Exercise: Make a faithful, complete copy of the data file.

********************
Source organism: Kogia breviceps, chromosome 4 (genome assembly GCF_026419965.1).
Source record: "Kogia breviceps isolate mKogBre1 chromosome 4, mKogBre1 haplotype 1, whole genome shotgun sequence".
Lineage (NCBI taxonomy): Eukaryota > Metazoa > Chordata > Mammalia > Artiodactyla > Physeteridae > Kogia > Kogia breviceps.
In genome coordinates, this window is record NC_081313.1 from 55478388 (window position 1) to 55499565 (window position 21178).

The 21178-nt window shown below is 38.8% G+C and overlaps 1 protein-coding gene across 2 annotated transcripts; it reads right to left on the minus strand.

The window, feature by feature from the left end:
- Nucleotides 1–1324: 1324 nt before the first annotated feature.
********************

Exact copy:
Source organism: Kogia breviceps, chromosome 4 (genome assembly GCF_026419965.1).
Source record: "Kogia breviceps isolate mKogBre1 chromosome 4, mKogBre1 haplotype 1, whole genome shotgun sequence".
Lineage (NCBI taxonomy): Eukaryota > Metazoa > Chordata > Mammalia > Artiodactyla > Physeteridae > Kogia > Kogia breviceps.
In genome coordinates, this window is record NC_081313.1 from 55478388 (window position 1) to 55499565 (window position 21178).

The 21178-nt window shown below is 38.8% G+C and overlaps 1 protein-coding gene across 2 annotated transcripts; it reads right to left on the minus strand.

The window, feature by feature from the left end:
- Nucleotides 1–1324: 1324 nt before the first annotated feature.